Vander Graaff: Remember to show your gratitude during finals week

Abby Vander

Editor’s Note: All opinion section content reflects the views of the individual author only and does not represent a stance taken by The Collegian or its editorial board.

With dead week upon us and finals approaching, it’s easy to focus on the negatives. Completing last assignments, looking for summer jobs and tying up loose ends for next semester has a way of overpowering whatever joy the end of the year may bring us.


In times like these, it is important to remember how lucky we are to be here. College is more than an experience or an opportunity — it is a privilege.

Consider Malala Yousafzai — shot by the Taliban because she wanted to go to school — who now advocates for the 130 million girls who don’t get to go to school. In the United States, consider the Little Rock Nine, who bravely set the precedent for integration in public schools after Brown v. Board of Education outlawed school segregation in 1954.

While the efficiency of the American education system is debatable, there is no denying that we are lucky to have it. We are even luckier to attend college.

When school starts to feel terrible, remember why we are here, and remember those who have fought much harder for an education than we have.”

According to the National Center for Education Statistics, 86% of 25- to 34-year-olds with bachelor’s degrees were employed in 2017. In comparison to the 72% employed with a just a high school diploma and 57% employed who did not graduate from high school, our employment prospects look pretty good.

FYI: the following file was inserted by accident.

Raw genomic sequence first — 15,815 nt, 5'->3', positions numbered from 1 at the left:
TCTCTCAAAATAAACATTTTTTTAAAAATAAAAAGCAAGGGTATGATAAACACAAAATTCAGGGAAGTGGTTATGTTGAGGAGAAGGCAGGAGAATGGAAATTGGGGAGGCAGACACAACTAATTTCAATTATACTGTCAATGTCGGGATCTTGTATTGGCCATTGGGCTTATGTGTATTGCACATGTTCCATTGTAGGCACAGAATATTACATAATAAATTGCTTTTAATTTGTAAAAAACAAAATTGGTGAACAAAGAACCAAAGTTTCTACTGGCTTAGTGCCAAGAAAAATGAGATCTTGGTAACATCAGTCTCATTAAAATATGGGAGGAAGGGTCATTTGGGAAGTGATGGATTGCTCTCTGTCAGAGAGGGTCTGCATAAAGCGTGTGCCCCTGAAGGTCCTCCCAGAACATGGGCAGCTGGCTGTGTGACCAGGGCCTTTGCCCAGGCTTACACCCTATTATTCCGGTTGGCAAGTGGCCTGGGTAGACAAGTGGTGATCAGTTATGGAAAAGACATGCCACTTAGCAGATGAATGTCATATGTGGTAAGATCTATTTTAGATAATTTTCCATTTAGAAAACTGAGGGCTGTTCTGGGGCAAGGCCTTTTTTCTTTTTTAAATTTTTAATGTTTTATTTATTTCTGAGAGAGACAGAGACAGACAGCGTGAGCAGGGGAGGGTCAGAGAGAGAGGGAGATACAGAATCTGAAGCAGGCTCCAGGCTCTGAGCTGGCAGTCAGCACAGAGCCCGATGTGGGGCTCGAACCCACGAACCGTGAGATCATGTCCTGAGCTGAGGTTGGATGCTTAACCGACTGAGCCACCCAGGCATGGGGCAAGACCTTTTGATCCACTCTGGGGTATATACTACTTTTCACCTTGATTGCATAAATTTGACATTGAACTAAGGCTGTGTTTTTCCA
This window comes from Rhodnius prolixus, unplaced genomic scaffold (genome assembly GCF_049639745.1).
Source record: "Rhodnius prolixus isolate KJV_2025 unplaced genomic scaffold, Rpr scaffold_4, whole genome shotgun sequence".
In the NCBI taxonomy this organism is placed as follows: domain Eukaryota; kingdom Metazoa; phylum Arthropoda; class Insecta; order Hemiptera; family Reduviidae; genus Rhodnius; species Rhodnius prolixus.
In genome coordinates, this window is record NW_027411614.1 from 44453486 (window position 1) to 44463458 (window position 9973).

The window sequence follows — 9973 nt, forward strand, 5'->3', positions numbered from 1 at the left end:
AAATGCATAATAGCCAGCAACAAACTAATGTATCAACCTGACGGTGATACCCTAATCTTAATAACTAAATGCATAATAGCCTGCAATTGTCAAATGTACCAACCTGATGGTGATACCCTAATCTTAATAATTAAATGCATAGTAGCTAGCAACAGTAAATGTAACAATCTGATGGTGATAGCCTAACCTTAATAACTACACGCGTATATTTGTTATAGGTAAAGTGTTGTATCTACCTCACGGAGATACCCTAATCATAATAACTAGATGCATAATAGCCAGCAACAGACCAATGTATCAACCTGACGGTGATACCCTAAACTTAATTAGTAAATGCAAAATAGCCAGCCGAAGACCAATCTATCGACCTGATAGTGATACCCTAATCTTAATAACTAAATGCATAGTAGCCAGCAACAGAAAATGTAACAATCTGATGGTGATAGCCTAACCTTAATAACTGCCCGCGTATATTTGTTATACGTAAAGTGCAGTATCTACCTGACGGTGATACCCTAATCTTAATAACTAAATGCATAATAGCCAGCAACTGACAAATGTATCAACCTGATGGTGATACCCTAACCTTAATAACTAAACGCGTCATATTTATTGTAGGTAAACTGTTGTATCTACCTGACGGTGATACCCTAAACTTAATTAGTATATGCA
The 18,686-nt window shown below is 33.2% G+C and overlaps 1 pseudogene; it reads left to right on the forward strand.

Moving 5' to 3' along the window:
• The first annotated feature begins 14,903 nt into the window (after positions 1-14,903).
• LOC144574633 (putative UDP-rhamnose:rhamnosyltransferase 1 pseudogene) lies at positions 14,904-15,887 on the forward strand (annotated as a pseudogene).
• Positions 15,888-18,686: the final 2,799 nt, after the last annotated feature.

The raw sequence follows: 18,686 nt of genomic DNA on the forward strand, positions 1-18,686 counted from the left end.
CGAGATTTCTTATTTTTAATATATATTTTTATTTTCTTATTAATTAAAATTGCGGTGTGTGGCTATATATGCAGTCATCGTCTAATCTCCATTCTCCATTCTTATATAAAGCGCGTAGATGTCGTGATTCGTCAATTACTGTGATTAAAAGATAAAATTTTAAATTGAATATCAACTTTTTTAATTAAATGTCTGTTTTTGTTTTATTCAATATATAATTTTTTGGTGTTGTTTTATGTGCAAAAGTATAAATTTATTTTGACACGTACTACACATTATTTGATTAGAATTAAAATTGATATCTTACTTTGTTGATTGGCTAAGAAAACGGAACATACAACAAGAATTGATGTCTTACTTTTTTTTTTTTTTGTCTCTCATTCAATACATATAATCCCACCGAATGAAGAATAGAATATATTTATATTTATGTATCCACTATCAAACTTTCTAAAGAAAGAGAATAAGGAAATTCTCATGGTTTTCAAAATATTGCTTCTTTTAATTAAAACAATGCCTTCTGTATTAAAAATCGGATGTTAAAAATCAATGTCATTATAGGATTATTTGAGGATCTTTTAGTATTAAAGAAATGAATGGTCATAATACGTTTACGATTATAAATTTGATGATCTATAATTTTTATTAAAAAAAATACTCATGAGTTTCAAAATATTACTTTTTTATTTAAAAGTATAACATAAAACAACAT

Even if we don’t graduate, we have a higher chance of employment than those who didn’t attend college at all, with an 80% employment rate for those with some college education in their background.

Those who attended college will also likely earn more money than those who did not. The United States Bureau of Labor Statistics notes that in 2017, workers with a bachelor’s degree earned more than the median weekly earnings for all workers, which was $907.

Beyond the numbers, college provides us with opportunities that we might not find elsewhere. Colorado State University has 400 student clubs and organizations that provide real-life experience that will help students in their professional and personal lives later on.

We have a student government that gives students the opportunity to make a difference on campus, we have nine diversity offices where students can advocate for themselves and others. We have Rocky Mountain Student Media, which allows students like myself to be heard in a professional format.

We learn from professors who have worked with NASA and won Guggenheim Fellowships, educators who sacrifice their own comfort to broaden our world views.

College is not easy, and there is no shame in feeling overwhelmed. Nothing about education has ever been easy.


But, the hardship that comes with the university experience is the point. The stress of balancing classes and extracurriculars teaches us how to manage difficult situations. It trains us to be comfortable under pressure so that when we get a job after graduation and the stress continues, we will handle it with grace and continue onwards. All of this will make us well-rounded contributors to society.

When school starts to feel terrible, remember why we are here and remember those who have fought much harder for an education than we have.

Let’s replace our complaints with gratitude, and consider what we owe to the people who will never have the opportunity to struggle through a finals week.

Abby Vander Graaff can be reached at or Twitter at @abbym_vg